The incumbent president of Kazakhstan is widely expected to secure an easy victory in a snap election that came after bloody unrest shook the country and he moved to stifle the influence of his authoritarian predecessor.
Five candidates were on the ballot against President Kassym-Jomart Tokayev. With a short campaign period that began in late October, they had little opportunity to mount significant challenges.
Tokayev, apparently confident of holding a strong advantage, stayed away from a nationally televised election debate.
The national elections commission said voter turnout averaged 69% in 10 of the country’s 15 regions by the time polls closed.
He pointedly said the country did not recognise the Ukrainian regions that Russia declared to be sovereign states at the outset of the conflict that began in February.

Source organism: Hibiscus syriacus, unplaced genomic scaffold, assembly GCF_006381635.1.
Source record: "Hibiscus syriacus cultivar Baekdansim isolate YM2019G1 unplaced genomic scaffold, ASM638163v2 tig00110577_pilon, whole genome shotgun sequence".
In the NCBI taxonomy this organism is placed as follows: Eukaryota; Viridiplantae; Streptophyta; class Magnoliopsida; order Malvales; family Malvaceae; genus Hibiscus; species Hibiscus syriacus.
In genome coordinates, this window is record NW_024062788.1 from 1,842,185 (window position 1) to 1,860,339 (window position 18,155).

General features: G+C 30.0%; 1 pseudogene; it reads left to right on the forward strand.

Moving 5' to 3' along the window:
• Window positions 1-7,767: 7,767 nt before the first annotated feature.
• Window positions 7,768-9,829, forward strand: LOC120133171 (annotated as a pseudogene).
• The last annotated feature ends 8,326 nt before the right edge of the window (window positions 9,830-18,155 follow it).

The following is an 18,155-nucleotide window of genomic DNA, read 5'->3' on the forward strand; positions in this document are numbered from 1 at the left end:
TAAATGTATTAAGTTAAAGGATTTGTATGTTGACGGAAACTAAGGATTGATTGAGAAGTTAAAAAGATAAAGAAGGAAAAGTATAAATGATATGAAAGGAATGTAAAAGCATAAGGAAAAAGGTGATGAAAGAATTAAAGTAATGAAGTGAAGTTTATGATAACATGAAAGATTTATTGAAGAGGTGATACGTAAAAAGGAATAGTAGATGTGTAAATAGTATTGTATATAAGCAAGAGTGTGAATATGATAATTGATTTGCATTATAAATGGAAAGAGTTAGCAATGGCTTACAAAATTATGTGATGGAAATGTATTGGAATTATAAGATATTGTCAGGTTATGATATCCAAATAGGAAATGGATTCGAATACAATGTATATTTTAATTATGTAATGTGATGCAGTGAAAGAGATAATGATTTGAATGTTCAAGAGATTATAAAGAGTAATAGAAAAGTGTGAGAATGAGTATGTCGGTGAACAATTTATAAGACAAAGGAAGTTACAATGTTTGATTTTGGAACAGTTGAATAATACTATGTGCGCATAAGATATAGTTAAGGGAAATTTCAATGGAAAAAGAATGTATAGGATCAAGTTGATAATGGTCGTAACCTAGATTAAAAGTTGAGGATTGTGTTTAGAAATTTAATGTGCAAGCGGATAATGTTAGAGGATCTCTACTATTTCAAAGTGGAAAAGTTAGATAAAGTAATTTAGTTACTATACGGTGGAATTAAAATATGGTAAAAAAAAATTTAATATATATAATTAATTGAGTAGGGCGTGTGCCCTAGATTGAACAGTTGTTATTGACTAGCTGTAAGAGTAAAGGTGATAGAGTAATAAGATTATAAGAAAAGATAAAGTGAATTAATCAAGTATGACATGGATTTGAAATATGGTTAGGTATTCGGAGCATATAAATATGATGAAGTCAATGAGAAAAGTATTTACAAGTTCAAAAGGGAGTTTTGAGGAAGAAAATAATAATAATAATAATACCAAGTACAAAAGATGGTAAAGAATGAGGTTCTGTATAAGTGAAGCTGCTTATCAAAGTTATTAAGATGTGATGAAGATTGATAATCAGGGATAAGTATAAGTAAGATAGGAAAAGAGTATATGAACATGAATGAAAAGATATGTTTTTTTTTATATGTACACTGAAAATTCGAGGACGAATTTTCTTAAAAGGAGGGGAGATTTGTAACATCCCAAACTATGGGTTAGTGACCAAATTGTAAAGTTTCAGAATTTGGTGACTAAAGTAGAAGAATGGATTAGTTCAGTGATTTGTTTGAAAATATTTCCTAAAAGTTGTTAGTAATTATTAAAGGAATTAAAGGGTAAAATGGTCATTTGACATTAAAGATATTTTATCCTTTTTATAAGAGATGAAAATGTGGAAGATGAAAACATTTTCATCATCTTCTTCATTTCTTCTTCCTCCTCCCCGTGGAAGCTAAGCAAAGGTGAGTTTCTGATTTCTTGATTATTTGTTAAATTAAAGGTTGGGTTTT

Kazakhstan has taken in hundreds of thousands of Russians who fled after President Vladimir Putin issued a conscription order in September.
When Tokayev became president in 2019 following the resignation of Nursultan Nazarbayev, he was widely expected to continue the authoritarian course of the man who had led the resource-rich country since it gained independence from the Soviet Union.
Nazarbayev remained highly influential as head of the national security council, and the capital was renamed Nur-Sultan in his honor.
In January, provincial protests initially sparked by a fuel price rise engulfed other cities, notably the commercial capital, Almaty, and became overtly political as demonstrators shouted “Old man out!” in reference to Nazarbayev.
More than 220 people, mostly protesters, died as police harshly put down the unrest.
Amid the violence, Tokayev removed Nazarbayev from his security council post.
He restored the capital’s previous name of Astana, and the Parliament of Kazakhstan repealed a law granting Nazarbayev and his family immunity from prosecution.